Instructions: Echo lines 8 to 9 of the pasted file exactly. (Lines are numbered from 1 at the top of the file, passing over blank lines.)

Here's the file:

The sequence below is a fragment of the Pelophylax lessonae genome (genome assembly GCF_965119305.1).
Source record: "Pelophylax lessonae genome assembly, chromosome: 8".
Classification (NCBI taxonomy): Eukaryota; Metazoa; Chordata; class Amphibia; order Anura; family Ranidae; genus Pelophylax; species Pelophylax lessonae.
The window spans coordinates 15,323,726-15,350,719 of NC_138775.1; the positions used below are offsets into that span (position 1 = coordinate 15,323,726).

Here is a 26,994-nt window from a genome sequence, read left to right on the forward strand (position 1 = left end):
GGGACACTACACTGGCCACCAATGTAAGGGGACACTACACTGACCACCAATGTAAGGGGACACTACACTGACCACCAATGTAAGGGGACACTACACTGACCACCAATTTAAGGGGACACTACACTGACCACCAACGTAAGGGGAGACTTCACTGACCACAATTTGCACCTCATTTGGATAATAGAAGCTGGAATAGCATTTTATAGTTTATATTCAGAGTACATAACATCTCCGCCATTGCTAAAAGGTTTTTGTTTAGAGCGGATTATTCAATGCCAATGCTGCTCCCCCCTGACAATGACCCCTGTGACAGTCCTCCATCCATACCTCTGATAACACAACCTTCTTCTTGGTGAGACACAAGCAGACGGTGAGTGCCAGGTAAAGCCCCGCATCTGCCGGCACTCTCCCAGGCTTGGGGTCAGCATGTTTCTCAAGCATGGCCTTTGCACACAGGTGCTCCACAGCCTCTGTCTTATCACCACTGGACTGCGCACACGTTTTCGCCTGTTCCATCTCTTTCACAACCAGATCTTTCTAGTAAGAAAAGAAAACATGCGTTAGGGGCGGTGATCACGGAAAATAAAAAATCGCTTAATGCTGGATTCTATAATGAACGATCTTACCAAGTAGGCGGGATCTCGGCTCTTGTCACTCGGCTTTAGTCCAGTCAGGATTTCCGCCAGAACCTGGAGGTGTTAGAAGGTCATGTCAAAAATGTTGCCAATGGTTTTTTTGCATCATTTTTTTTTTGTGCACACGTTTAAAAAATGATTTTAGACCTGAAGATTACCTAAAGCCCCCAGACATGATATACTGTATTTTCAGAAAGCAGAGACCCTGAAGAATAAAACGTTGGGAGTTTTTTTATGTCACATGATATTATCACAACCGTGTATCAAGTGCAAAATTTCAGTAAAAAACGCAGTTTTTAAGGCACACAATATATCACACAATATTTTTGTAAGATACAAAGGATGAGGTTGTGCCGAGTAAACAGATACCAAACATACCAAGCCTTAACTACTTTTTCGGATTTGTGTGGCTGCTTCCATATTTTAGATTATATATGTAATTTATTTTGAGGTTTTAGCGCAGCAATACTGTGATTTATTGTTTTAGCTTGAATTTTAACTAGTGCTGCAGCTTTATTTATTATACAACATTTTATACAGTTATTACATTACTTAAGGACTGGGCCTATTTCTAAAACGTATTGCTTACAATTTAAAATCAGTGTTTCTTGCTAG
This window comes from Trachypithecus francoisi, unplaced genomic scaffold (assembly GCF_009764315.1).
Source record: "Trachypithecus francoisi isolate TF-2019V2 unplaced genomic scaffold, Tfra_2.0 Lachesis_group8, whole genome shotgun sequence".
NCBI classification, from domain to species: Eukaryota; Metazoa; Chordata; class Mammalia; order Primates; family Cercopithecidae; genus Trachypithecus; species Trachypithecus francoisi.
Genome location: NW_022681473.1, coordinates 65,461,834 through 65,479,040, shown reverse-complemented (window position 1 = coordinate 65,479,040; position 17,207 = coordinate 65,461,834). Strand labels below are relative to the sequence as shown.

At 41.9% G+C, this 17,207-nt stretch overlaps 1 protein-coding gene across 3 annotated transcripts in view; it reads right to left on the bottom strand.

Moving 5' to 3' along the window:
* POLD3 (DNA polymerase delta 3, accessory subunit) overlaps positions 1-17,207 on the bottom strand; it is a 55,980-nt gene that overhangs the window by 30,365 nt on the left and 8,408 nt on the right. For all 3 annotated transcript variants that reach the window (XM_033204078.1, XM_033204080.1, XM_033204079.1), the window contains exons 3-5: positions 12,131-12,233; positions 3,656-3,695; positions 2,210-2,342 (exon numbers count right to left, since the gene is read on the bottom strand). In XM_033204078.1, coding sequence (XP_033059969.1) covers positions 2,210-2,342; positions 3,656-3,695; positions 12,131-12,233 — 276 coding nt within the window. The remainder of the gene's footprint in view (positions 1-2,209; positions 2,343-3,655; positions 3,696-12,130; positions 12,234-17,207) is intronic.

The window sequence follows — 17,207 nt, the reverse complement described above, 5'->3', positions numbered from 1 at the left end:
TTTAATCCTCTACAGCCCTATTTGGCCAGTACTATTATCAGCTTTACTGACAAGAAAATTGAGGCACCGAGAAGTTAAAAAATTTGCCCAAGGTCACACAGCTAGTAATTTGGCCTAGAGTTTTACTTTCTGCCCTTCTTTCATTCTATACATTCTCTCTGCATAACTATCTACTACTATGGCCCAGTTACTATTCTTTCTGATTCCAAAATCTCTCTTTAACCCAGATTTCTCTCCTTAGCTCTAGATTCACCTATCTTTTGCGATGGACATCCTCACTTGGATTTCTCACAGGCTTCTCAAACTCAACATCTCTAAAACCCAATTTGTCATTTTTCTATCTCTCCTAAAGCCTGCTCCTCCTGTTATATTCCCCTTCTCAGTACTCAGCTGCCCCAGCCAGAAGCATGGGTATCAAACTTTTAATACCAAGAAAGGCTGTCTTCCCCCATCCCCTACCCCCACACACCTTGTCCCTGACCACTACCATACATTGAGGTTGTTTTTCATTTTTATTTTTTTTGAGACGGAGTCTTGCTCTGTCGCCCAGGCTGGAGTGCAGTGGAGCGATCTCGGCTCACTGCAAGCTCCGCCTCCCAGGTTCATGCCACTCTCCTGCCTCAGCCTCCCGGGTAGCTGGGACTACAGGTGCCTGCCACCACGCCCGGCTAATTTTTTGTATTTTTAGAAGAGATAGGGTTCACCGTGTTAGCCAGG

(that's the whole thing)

Source record: "Trachypithecus francoisi isolate TF-2019V2 unplaced genomic scaffold, Tfra_2.0 Lachesis_group8, whole genome shotgun sequence".
NCBI classification, from domain to species: Eukaryota; Metazoa; Chordata; class Mammalia; order Primates; family Cercopithecidae; genus Trachypithecus; species Trachypithecus francoisi.